In most circumstances, your computer should be able to handle sites with less than 500,000 pages - but when you need to go larger than this, it requires a change of mindset.
This is the sort of task which, in the past, would have only been available with a very expensive cloud crawler, costing hundreds or even thousands of dollars. Achieving the same thing with a desktop crawler is perfectly possible, but you need to be aware of the limitations.
A desktop crawler like Sitebulb uses up the resources on your local machine - it uses up processing power, RAM and threads (which are used for processing specific tasks). The more you ask Sitebulb to do, the less resources will be available for you to do other tasks.
Ideally, if you are crawling a site over 500,000 pages, you would not use your computer for anything else - just leave it to crawl (perhaps overnight). If you do need to use it, then try and stick to programs that are less memory intensive - so shut down Photoshop and at least half of the Chrome tabs you didn't even need to be open in the first place.
In reality, it almost always works best when you have a spare machine you can just stick Sitebulb on to chug away on the audit, freeing up your own machine for your other work. If this isn't an option, then a cheap VPN would be fine, or you can spin up an AWS instance and run it there instead.
The main point I am trying to make here is that you can't really expect to crawl a massive site in the background and at the same time use your computer as you normally would.
When crawling bigger sites, you typically also want to crawl faster, because the audit will take a lot longer to complete. It is straightforward to increase the speed that Sitebulb will try to crawl. Go to Crawler Settings when setting up the audit, and adjust the 'Crawler' options.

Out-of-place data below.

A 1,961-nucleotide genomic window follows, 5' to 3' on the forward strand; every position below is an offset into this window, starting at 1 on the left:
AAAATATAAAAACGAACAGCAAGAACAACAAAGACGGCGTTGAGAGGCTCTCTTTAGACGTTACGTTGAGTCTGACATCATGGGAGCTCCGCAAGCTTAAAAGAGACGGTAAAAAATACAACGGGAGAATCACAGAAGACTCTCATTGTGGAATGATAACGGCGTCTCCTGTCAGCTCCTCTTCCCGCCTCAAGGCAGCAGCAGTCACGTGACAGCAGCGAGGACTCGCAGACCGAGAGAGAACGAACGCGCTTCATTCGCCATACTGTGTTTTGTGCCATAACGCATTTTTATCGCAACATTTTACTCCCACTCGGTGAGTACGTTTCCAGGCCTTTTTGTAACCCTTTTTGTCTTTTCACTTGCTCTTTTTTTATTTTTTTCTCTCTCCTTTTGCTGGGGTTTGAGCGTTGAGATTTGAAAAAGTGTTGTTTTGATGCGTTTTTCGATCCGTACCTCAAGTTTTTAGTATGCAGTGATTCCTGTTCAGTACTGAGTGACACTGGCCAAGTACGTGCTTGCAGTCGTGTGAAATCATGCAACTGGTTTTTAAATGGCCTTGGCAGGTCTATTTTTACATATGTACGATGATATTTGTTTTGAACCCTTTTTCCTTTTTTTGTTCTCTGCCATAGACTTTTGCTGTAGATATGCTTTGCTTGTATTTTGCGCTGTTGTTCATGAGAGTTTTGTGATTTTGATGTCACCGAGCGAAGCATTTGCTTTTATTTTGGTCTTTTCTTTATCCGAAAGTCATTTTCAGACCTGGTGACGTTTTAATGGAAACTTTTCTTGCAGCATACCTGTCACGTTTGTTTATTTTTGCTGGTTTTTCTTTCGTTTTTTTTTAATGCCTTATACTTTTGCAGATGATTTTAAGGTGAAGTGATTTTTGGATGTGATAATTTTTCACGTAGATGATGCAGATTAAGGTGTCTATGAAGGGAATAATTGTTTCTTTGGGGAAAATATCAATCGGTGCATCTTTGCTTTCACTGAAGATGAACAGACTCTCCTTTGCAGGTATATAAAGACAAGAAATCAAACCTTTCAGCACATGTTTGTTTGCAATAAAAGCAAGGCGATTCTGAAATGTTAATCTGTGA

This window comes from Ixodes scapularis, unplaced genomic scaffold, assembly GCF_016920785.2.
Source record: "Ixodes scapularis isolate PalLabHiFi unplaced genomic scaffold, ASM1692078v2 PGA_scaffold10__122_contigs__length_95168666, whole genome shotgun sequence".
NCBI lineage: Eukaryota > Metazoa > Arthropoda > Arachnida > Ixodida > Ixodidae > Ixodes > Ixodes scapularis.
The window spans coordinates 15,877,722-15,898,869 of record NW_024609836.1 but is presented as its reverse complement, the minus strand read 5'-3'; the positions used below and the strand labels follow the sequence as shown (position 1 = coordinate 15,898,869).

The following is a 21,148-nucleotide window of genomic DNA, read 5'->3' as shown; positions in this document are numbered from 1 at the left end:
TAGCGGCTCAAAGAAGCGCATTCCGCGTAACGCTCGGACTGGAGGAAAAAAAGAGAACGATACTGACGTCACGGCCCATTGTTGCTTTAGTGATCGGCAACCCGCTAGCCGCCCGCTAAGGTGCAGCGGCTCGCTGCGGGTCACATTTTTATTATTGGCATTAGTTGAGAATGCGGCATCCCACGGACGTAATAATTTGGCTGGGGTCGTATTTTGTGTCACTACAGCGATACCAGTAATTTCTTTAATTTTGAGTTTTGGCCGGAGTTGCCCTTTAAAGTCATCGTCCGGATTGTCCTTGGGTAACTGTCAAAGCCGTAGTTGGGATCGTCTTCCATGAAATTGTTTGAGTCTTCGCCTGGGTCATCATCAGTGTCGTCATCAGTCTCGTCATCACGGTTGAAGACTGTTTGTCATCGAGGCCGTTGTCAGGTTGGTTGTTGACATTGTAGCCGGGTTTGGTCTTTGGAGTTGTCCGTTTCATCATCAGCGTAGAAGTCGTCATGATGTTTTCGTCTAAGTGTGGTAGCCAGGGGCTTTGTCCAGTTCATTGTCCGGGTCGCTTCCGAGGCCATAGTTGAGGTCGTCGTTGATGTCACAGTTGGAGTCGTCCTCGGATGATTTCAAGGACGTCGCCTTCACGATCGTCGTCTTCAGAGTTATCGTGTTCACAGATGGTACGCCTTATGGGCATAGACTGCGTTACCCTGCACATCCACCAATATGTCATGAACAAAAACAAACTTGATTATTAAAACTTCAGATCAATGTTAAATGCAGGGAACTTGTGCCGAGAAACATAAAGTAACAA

When using the HTML Crawler, increasing the number of threads is the main driver of speed increases. You can also increase the URL/second limit, or remove it completely by unticking the box. When crawling with the Chrome Crawler, the variable is simply the number of Instances you wish to use.
There are 2 main factors to consider when ramping up the speed of the crawler:
As per the above, when Sitebulb uses up computer resources, it will slow down other programs on your machine and make it more difficult for you to do other work. The vice versa is also true - if you using lots of other programs, this will slow down Sitebulb as it will have less resources it is able to use.
The other factors in play include:
We have written at length about crawling responsibly, and this is even more important when you are ratcheting the speed up.
When trying to determine how fast you can push it on any given website, some trial and improvement is required. You need to become familiar with the crawl progress screen and the data it is showing you.
You are looking for a steady, consistent, predictable audit with few errors. If this is what you are seeing, you can start to slowly increase the threads and speed limits. Do this by pausing the audit and selecting to 'Update audit settings'. Once you resume the audit, re-check the crawl progress and make sure it remains steady, and check to see if the speed has increased. Iterate through this process a number of times, incrementally increasing the threads each time, until you are comfortable with the speed.
Some other factors can also affect the speed:
The main advice on offer here is to treat the process as an experiment, and learn over time the best way to crawl each website with the machine(s) you have available.